SAN AGUSTIN Museum director Fr. Ricky Villar, OSA, before a portrait of Fr. Ignacio Mercado, OSA. PHOTOS BY DEXTER R. MATILLA
WHAT does 450 years of love look like?
A visit to the new-look San Agustin Museum in Intramuros might just provide the most fervent Christians—and maybe even lovers of history—substantial evidence that a love that lasts is, indeed, possible.
Occupying a wing inside the 411-year-old San Agustin Church compound along Gen. Luna Street in Intramuros, the museum houses over 1,000 artworks, historical artifacts and documents.
For a long time, the museum was not much to look at. Fr. Ricky Villar, director of San Agustin Museum, recalls when the museum had open windows where smoke and dust wafted in from outside, making the environment unsuitable for the valuable historical collection.
Six years of restoration and renovation has changed that. Now the Augustinian friars and Filipinos in general finally have a museum worthy to be proud of, a place that showcases a rich collection of a rich Philippine religious heritage.
Rooms are well lit and air conditioners and dehumidifiers have been installed to ensure temperature and moisture are controlled.
Each room follows themes that display the Augustinians’ love of God, art and beauty, wisdom, song and music, science, culture and education.
Individual pieces are labeled and the descriptions are kept to a minimum for a quick and casual reading.
A guided tour is available, Father Villar says, adding the new museum layout was made with the idea that anyone could come in, individually or as part of a group, and easily understand the stories behind each item.
For instance, the gallery on the ground floor emphasizes the importance of the galleon trade between the Philippines (Manila) and Mexico (Acapulco), which lasted for 250 years.
Several artifacts on display include a replica of the Sto. Niño given to Hara Humamay (Queen Juana) by Ferdinand Magellan; Chinese porcelain jars; two original manton de Manila—a status symbol during the Spanish times.
At the back of the room is a 50-seat mini theater which shows a 12-minute video of the Augustinians’ contributions to Philippine Christian identity as well as in the molding of society as we know it today.
While preaching Christ’s message, the Spanish Augustinian friars did not build only churches but also schools, bridges, streets and townships.
On the second floor is an assortment of paintings, mostly from the Araneta family, one of which is the “Seven Archangels” (1604-1611), considered the oldest in the Philippines.
While some museums restrict photography of paintings, Father Villar says they allow it so long as flash isn’t used. He hopes that by taking photos, visitors would have something to look back to and develop an interest in the stories behind the characters depicted in the paintings.
A room on the second floor is dedicated to Fr. Ignacio Mercado, a Filipino botanist who catalogued over 200 plants in the country at that time.
Born in Manila in 1648 to a Spanish father and a Filipino mother, Father Mercado’s work preceded by 200 years Augustinian friar and botanist Fr. Manuel Blanco’s “Flora de Filipinas.”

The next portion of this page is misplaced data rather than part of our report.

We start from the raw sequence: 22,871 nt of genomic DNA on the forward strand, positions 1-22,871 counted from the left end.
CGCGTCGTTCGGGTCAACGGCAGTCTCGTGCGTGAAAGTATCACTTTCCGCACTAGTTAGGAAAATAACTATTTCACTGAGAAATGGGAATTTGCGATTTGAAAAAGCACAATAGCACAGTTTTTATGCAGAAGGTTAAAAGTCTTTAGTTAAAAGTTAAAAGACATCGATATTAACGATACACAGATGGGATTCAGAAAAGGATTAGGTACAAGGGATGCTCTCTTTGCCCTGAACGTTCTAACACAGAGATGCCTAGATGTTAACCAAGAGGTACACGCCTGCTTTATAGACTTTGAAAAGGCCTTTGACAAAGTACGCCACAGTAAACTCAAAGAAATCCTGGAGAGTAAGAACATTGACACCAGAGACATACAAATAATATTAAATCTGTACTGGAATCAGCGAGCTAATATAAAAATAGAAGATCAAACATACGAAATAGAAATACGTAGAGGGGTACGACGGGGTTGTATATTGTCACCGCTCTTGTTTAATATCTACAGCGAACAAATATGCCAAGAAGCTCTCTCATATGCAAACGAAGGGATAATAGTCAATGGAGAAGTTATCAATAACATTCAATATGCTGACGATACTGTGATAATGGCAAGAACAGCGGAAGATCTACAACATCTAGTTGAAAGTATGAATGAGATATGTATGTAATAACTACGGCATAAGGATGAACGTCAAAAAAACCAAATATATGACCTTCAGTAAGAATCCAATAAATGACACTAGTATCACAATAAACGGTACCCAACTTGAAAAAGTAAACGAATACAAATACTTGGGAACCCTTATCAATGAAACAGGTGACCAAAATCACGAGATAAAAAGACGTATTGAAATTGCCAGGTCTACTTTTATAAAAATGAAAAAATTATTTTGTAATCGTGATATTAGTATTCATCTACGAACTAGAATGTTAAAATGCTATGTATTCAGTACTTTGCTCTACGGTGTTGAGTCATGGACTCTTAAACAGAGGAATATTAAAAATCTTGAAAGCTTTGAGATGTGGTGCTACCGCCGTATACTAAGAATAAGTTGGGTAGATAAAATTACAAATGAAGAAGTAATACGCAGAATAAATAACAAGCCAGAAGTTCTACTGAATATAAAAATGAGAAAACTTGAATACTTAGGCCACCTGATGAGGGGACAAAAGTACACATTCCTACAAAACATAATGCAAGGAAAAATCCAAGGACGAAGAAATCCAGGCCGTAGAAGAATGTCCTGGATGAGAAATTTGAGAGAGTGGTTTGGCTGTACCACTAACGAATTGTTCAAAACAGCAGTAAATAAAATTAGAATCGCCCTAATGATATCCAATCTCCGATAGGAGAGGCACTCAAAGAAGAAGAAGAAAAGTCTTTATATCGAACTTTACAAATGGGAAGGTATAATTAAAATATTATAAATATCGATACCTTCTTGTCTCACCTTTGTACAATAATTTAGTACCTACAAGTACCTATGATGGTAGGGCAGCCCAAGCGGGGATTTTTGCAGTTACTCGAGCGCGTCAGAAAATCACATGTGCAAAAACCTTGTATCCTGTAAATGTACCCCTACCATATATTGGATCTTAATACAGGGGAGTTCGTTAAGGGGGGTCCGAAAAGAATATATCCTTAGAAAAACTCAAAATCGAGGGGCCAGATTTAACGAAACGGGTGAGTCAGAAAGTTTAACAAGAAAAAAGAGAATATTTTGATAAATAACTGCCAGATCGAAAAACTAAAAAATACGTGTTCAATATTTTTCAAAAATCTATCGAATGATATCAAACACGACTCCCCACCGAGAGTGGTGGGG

“It is not known by many Filipinos that Father Mercado was actually the first Filipino botanist who did a systematic study of indigenous Philippine plants,” Father Villar says. “He was forgotten. But why was he forgotten? His original manuscripts and paintings were lost but had been found recently at the Convento de los Agustinos Filipinos in Valladolid (Spain).”
The Augustinian convent has over 40,000 books on Philippine history.
Father Mercado’s dedication is such that he would perform experiments on himself to find out the effects of the different plants.
Father Villar says they are launching a book on Father Mercado in April 2016.
Funds from Spain
Father Villar says most of the funding for the improvement of the museum and preservation of the artifacts came from the Spanish government.
“Restoration and preservation are very expensive,” Father Villar says. “Materials are not available in the Philippines. We have to buy them from Spain and Mexico.”
He also points to the water stains on the walls of the ground-floor hallway as a result of flooding. He says they had to raise the floor elevation, as the compound has seemingly become a catch basin when the streets outside overflow with floodwater.
San Agustin is the oldest stone church in the Philippines with important historical pieces within. Climate change is reason for concern, and Father Villar says he hopes Filipinos would do their part no matter how small to address the issue and work for the conservation of cultural heritage.
“Whenever I do the guided tour, especially with young students, I encourage them to throw the trash in the proper place,” Father Villar says. “We are doing our best to make San Agustin a world-class museum not just with the exhibition and the design but also on the conservation and preservation of the items, and we are hoping that these will still be around for the next generation to see.”
E-mail the author at firstname.lastname@example.org. Follow on Twitter, @dxmatilla.